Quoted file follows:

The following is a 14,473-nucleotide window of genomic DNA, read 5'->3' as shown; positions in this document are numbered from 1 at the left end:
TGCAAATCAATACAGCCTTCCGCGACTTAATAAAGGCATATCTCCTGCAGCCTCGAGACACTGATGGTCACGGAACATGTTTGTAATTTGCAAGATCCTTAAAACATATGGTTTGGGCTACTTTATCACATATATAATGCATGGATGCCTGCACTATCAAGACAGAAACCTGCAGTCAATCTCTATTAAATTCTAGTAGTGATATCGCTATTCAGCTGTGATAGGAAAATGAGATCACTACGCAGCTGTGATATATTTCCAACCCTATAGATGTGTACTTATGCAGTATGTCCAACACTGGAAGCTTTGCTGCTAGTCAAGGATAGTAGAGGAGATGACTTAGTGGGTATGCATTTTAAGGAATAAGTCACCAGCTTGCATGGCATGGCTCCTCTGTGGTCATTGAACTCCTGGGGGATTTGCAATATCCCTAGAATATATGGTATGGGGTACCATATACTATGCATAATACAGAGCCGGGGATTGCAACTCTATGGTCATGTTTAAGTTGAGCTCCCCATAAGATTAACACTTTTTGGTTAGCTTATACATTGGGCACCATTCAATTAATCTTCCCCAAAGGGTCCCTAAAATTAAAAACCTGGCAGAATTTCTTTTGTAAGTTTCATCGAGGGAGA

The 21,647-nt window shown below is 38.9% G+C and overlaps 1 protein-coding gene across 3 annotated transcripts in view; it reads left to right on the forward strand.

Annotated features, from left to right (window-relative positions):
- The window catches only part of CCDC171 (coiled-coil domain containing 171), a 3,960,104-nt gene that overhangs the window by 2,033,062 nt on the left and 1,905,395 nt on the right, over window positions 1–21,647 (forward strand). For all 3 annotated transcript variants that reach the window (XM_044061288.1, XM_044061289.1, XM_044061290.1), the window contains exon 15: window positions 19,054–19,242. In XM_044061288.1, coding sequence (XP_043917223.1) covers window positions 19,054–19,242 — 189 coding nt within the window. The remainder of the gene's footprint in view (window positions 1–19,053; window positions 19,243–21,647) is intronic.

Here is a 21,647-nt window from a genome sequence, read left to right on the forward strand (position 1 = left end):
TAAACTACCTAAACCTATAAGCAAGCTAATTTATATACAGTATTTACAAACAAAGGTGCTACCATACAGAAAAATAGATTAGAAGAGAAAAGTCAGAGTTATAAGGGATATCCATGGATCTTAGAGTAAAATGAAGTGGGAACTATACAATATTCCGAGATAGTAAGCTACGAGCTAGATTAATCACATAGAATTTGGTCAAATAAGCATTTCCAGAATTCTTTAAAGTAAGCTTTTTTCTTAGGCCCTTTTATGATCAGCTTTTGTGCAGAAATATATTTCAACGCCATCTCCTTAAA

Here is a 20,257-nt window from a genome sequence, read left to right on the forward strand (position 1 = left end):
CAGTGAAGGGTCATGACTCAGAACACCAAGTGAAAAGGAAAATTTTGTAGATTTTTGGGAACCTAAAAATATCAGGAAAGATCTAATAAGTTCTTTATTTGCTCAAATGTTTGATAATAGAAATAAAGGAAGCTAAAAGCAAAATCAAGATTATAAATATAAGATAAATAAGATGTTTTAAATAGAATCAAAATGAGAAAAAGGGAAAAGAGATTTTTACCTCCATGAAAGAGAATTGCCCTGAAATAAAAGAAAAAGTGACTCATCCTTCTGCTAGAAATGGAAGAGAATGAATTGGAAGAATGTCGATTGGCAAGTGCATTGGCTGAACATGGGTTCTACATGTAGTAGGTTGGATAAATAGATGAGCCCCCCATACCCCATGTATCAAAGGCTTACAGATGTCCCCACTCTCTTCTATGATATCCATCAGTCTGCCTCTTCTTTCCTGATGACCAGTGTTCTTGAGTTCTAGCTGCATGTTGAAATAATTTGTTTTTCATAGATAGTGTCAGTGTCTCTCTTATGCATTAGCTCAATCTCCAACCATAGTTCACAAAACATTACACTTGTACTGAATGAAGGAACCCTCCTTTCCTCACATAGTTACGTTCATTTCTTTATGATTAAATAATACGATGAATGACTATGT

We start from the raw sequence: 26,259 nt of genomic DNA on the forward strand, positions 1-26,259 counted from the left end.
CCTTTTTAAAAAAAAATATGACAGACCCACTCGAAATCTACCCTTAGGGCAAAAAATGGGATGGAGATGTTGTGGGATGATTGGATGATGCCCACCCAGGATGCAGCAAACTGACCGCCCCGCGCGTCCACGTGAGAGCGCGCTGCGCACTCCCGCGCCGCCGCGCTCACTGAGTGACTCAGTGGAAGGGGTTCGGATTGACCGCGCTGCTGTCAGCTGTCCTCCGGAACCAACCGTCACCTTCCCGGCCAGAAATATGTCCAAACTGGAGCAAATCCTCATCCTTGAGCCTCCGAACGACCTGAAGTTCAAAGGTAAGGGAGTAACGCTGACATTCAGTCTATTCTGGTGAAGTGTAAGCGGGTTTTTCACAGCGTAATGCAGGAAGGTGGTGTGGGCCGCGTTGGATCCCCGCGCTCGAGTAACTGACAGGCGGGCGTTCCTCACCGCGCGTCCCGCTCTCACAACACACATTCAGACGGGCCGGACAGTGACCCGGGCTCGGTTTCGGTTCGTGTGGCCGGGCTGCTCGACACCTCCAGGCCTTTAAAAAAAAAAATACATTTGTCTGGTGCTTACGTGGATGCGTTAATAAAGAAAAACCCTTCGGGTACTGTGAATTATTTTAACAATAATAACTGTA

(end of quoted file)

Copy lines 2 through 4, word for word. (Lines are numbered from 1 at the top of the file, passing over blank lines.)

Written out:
TGCAAATCAATACAGCCTTCCGCGACTTAATAAAGGCATATCTCCTGCAGCCTCGAGACACTGATGGTCACGGAACATGTTTGTAATTTGCAAGATCCTTAAAACATATGGTTTGGGCTACTTTATCACATATATAATGCATGGATGCCTGCACTATCAAGACAGAAACCTGCAGTCAATCTCTATTAAATTCTAGTAGTGATATCGCTATTCAGCTGTGATAGGAAAATGAGATCACTACGCAGCTGTGATATATTTCCAACCCTATAGATGTGTACTTATGCAGTATGTCCAACACTGGAAGCTTTGCTGCTAGTCAAGGATAGTAGAGGAGATGACTTAGTGGGTATGCATTTTAAGGAATAAGTCACCAGCTTGCATGGCATGGCTCCTCTGTGGTCATTGAACTCCTGGGGGATTTGCAATATCCCTAGAATATATGGTATGGGGTACCATATACTATGCATAATACAGAGCCGGGGATTGCAACTCTATGGTCATGTTTAAGTTGAGCTCCCCATAAGATTAACACTTTTTGGTTAGCTTATACATTGGGCACCATTCAATTAATCTTCCCCAAAGGGTCCCTAAAATTAAAAACCTGGCAGAATTTCTTTTGTAAGTTTCATCGAGGGAGA

The 21,647-nt window shown below is 38.9% G+C and overlaps 1 protein-coding gene across 3 annotated transcripts in view; it reads left to right on the forward strand.

Annotated features, from left to right (window-relative positions):